Thirty years have passed since Greta left Marchmont Hall, a grand and beautiful house nestled in the hills of rural Monmouthshire. But when she returns to the Hall for Christmas, at the invitation of her old friend David Marchmont, she has no recollection of her past association with it – the result of a tragic accident that has blanked out more than two decades of her life. Then, during a walk through the wintry landscape, she stumbles across a grave in the woods, and the weathered inscription on the headstone tells her that a little boy is buried here . . .
The poignant discovery strikes a chord in Greta's mind and soon ignites a quest to rediscover her lost memories. With David's help, she begins to piece together the fragments of not only her own story, but that of her daughter, Cheska, who was the tragic victim of circumstances beyond her control. And, most definitely, not the angel she appeared to be . . .
*First published as Not Quite an Angel under the name Lucinda Edmonds, now extensively rewritten*
*This title is also published as Helena's Secret.*
A magical house. A momentous summer.
It has been twenty-four years since a young Helena spent a magical holiday in Cyprus, where she fell in love for the first time. When the now crumbling house, 'Pandora', is left to her by her godfather, she returns to spend the summer there with her family.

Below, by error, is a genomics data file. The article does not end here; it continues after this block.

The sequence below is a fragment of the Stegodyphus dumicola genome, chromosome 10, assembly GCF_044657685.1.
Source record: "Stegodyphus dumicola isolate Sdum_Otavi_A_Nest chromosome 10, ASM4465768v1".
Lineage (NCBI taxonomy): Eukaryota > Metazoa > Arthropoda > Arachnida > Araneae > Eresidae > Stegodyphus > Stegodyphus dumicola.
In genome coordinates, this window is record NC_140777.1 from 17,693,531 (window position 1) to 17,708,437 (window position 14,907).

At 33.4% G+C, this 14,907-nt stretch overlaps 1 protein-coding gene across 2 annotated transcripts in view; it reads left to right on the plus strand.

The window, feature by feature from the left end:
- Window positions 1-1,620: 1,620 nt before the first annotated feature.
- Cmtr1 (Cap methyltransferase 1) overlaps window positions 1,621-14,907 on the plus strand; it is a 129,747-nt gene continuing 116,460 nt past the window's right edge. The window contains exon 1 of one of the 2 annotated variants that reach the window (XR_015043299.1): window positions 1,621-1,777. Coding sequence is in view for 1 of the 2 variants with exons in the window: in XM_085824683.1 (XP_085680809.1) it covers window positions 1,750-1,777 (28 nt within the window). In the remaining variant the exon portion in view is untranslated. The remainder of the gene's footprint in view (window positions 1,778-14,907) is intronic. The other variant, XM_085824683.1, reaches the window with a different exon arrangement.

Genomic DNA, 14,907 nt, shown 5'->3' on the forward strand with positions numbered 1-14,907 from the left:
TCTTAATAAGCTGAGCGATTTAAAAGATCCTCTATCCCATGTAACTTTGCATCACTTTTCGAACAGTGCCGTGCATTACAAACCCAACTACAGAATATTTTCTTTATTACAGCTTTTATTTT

Yet, as soon as Helena arrives at Pandora, she knows that its idyllic beauty masks a web of secrets that she has kept from William, her husband, and Alex, her son. At the difficult age of thirteen, Alex is torn between protecting his beloved mother, and growing up. And equally, desperate to learn the truth about his real father . . .
When, by chance, Helena meets her childhood sweetheart, a chain of events is set in motion that threatens to make her past and present collide. Both Helena and Alex know that life will never be the same, once Pandora's secrets have been revealed . . .
Praise for Lucinda Riley: 'Thoroughly addictive storytelling with a moving, emotional heart' Dinah Jefferies, author of The Tea Planter’s Wife